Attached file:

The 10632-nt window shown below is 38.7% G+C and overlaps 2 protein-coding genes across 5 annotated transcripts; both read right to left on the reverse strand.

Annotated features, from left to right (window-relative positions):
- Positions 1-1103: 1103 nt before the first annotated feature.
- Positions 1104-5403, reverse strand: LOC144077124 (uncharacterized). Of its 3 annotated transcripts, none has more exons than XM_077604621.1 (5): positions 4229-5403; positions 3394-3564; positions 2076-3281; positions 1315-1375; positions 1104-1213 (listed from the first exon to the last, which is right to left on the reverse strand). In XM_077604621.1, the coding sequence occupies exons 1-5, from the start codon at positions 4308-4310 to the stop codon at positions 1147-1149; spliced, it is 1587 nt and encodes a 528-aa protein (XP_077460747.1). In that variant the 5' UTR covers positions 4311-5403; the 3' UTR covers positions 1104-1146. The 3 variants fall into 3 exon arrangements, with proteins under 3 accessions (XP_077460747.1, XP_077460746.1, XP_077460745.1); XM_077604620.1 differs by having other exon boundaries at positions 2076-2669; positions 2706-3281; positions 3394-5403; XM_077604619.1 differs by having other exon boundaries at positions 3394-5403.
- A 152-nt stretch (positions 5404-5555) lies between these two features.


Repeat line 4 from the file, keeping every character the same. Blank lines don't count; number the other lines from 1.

- Positions 1104-5403, reverse strand: LOC144077124 (uncharacterized). Of its 3 annotated transcripts, none has more exons than XM_077604621.1 (5): positions 4229-5403; positions 3394-3564; positions 2076-3281; positions 1315-1375; positions 1104-1213 (listed from the first exon to the last, which is right to left on the reverse strand). In XM_077604621.1, the coding sequence occupies exons 1-5, from the start codon at positions 4308-4310 to the stop codon at positions 1147-1149; spliced, it is 1587 nt and encodes a 528-aa protein (XP_077460747.1). In that variant the 5' UTR covers positions 4311-5403; the 3' UTR covers positions 1104-1146. The 3 variants fall into 3 exon arrangements, with proteins under 3 accessions (XP_077460747.1, XP_077460746.1, XP_077460745.1); XM_077604620.1 differs by having other exon boundaries at positions 2076-2669; positions 2706-3281; positions 3394-5403; XM_077604619.1 differs by having other exon boundaries at positions 3394-5403.